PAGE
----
You're preparing for a deposition. You have a stack of documents you may or may not use. Have you read them? If you're like many lawyers, you've merely done a cursory once-over. You're saving the real reading for . . . well, another time.
In "Better Discovery Through Document Management," lawyer Lisa Wood describes a process for reading your stack of possible exhibits before a deposition--
You should immediately note a number of things and consider basic questions such as the following:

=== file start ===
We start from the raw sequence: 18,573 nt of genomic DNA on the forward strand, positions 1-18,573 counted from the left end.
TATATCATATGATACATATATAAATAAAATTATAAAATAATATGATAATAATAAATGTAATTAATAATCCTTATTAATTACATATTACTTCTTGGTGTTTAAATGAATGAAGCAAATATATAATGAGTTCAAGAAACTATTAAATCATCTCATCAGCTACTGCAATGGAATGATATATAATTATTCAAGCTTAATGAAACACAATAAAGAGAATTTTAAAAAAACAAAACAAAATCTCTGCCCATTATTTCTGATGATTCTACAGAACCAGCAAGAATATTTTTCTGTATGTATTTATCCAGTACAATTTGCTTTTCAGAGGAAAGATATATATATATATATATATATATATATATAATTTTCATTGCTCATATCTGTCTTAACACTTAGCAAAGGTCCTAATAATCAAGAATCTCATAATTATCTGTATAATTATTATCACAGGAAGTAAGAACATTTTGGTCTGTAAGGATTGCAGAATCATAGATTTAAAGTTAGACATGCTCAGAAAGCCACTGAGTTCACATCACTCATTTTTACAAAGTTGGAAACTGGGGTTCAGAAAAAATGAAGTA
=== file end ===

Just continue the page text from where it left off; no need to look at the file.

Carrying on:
- Who prepared the document?
- Who received carbon copies, when was the document dated, when was it faxed or delivered by some other means?
- Who apparently typed the document?
- Is there any handwriting on the document?
- Do you have a complete copy of the document?
- Does the document refer to any other documents, whether as enclosures, attachments, or other forms?
- What prompted the preparation of the document?
- Where does the document fit into the chronology of key events?
- What is important about the document and its contents?
- Is the document consistent with your understanding of the facts?
That's a pretty comprehensive list, and there's much more in Wood's article. Read it to see if you're taking the right approach to documents at depositions.